British Home Children: The Story of an Investigation (episode 3)

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The Marchmount Home (Belleville, Ontario) in 1873

Who Were the British Home Children?

While waiting for the Barnardo's file, I gathered some information about the Home Children, these young British immigrants.

From 1869 to 1930, more than 100,000 children left England and immigrated to Canada where they hoped for a better future. They are said to have been orphans, however, two-thirds of them had at least one parent still alive in England, but too poor to take care of a child. During the Industrial Revolution era, England had to face severe social issues: poverty, pollution, and inequities. Hundreds of thousands of people were living in horrendous conditions. Children were particularly vulnerable. Some were being left on their own on the streets—just think about Charlie Chaplin's The Kid—others will be employed in workhouses, these awful institutions for the poor. People were working 18 hours a day in precarious conditions, worse than the most badly paid labourers, as the less eligibility principle was applied.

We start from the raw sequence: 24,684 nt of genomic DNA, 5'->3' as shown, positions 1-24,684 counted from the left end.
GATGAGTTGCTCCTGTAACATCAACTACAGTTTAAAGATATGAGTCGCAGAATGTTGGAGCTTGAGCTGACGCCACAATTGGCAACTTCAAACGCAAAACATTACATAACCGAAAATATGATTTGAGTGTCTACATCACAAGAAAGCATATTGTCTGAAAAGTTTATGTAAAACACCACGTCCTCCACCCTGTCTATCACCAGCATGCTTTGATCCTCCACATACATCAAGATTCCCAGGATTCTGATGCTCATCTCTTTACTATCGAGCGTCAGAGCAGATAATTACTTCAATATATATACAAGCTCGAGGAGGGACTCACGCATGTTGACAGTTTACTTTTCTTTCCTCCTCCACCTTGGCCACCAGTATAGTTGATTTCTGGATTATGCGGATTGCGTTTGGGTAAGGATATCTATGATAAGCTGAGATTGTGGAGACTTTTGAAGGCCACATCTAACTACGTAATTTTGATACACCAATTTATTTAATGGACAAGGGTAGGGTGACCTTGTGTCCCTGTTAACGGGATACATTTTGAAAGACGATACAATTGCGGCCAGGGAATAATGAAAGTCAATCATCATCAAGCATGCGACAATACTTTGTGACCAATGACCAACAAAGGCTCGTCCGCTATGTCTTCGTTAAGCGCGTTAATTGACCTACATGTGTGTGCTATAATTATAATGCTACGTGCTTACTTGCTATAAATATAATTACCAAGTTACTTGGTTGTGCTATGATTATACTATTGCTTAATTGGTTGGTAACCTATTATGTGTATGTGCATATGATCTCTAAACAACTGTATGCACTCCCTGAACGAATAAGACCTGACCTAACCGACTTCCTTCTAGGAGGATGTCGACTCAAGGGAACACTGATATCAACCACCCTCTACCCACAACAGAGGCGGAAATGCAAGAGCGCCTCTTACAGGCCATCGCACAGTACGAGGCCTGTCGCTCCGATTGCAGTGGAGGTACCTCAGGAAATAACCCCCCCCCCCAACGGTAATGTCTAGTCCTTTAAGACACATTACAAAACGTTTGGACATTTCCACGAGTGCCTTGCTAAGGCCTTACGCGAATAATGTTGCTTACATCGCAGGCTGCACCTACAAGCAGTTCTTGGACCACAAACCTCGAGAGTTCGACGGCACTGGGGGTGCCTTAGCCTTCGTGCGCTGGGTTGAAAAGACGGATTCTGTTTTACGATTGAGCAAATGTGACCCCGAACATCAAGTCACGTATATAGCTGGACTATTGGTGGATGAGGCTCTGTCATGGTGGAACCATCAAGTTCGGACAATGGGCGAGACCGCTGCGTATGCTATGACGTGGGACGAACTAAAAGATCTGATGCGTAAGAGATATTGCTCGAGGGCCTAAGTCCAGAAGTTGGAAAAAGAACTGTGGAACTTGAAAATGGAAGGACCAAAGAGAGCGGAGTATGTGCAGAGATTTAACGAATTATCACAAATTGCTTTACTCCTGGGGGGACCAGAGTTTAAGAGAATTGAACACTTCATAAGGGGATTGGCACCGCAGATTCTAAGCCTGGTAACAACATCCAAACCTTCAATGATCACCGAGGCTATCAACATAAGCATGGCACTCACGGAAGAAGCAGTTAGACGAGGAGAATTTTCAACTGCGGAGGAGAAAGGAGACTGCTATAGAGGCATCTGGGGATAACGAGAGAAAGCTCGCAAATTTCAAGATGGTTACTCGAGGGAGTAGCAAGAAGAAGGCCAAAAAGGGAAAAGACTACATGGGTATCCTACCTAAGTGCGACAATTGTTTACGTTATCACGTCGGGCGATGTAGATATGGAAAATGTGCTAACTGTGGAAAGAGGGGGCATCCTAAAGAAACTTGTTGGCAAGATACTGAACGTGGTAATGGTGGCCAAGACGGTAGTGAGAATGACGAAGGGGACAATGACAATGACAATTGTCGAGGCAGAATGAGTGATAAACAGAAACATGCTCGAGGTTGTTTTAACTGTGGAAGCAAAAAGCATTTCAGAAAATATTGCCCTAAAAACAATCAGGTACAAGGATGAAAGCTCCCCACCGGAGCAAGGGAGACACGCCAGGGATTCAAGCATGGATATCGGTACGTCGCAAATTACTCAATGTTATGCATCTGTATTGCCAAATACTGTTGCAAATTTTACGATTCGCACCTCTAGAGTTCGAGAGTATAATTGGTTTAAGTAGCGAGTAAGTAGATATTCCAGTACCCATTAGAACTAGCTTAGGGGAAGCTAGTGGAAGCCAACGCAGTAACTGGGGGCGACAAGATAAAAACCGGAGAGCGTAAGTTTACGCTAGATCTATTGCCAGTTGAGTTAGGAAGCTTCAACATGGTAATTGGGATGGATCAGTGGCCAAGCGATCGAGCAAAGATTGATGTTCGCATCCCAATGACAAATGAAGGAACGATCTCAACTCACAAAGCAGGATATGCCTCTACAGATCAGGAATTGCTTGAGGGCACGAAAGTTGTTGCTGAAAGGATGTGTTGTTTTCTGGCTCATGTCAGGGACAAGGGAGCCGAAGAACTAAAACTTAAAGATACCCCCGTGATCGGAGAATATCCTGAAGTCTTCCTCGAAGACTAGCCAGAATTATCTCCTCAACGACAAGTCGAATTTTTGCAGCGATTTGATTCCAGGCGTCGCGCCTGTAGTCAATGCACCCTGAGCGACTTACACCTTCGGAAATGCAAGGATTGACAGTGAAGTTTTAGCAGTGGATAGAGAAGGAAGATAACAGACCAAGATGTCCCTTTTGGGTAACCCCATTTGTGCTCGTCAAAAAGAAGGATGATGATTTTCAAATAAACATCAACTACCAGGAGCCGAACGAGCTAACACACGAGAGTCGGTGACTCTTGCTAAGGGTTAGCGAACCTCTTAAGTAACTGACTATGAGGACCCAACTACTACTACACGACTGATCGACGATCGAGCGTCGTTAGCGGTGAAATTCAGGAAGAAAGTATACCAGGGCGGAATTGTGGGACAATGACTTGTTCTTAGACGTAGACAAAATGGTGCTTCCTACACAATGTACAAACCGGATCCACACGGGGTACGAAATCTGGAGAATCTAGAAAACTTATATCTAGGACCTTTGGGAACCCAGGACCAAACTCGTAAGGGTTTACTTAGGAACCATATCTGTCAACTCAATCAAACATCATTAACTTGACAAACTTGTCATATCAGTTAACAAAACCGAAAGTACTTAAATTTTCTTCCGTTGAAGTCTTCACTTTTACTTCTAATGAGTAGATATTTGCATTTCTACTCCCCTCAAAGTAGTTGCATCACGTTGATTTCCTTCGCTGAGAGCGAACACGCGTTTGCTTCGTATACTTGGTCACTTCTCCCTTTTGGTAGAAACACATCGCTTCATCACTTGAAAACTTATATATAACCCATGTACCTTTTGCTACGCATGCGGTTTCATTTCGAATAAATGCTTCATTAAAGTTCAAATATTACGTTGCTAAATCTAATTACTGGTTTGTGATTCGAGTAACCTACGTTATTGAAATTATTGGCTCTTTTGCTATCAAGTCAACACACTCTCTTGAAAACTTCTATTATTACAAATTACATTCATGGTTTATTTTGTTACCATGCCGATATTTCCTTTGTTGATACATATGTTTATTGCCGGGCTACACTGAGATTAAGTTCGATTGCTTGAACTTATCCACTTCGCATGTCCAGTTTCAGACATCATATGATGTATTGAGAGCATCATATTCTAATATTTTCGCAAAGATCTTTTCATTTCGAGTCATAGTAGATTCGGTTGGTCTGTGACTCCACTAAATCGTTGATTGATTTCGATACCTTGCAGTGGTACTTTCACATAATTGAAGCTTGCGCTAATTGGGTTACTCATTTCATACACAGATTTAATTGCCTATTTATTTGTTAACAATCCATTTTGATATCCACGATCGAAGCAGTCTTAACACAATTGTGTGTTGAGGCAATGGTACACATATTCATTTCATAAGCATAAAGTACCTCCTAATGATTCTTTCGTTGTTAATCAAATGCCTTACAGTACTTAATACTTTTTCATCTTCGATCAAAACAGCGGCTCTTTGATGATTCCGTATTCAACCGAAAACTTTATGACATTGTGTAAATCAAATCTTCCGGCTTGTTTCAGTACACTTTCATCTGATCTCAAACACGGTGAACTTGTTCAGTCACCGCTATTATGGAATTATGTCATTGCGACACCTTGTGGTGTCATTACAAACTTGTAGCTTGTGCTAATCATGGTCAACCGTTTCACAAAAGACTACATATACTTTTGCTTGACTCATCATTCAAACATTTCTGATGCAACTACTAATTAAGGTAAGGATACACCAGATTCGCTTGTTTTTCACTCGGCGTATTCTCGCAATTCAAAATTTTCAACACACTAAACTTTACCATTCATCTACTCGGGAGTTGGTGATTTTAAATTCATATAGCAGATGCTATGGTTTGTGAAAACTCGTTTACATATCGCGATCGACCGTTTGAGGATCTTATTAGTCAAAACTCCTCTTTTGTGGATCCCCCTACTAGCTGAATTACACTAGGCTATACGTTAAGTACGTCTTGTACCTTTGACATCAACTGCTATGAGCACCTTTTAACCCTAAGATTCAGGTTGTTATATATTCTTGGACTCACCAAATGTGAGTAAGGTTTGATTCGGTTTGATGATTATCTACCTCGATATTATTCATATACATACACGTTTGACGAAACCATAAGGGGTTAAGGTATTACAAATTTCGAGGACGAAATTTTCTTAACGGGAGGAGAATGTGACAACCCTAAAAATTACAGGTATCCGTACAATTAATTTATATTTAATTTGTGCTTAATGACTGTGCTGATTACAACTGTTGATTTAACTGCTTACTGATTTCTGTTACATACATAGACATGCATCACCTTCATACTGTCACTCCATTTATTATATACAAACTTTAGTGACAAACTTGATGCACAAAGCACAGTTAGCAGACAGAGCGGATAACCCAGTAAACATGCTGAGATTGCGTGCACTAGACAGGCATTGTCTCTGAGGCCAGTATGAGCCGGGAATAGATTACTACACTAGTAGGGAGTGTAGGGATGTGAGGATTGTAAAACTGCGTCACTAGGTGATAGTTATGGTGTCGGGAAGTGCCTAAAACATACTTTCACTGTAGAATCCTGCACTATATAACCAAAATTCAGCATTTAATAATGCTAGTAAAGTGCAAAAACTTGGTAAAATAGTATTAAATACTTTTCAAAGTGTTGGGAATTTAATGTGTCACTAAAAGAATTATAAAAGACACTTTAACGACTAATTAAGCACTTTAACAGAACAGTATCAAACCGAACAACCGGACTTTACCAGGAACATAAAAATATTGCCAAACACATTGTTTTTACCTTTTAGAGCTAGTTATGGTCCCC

It is for sparing them from these miserable life conditions that thousands of children were sent to Canada, Australia, New Zealand, and South Africa. Most of them were between the age of 6 and 15, but some could be as young as 6 months old.

Children were sent to Homes before being assigned to families who applied for a child, looking for a farm labourer or a servant. Some children found a loving family; still, lots of them were rather considered slaves and were abused. They were not provided with any education as they were replacing those who went back to school in the fall. Bullying, such as teasing and name-calling—they were known as street rats—, was their daily lot. When visitors came to the house, they had to hide, they were taught to be ashamed of being Home Children. For several of them, the feeling of disgrace was so deep that they would never talk about their origins during their lifetime.

More than ten percent of Canadians today have Home Children in their ancestry. The shame their ancestors felt would result in many of them not having a clue about their origins.

Based on this information, I am starting to understand Lilly's secret. She preferred to tell about a difficult but legitimate past rather than confess about shameful origins.

Some references available online:

On Library and Archives Canada, numerous documents may be found on British Home Children, such as passenger lists, correspondence files, immigration inspection reports, private collections, as well as indexes on a few documents that are kept in Great Britain. British Home Children in Canada, Canada’s History and British Home Child Group International websites also offers helpful information.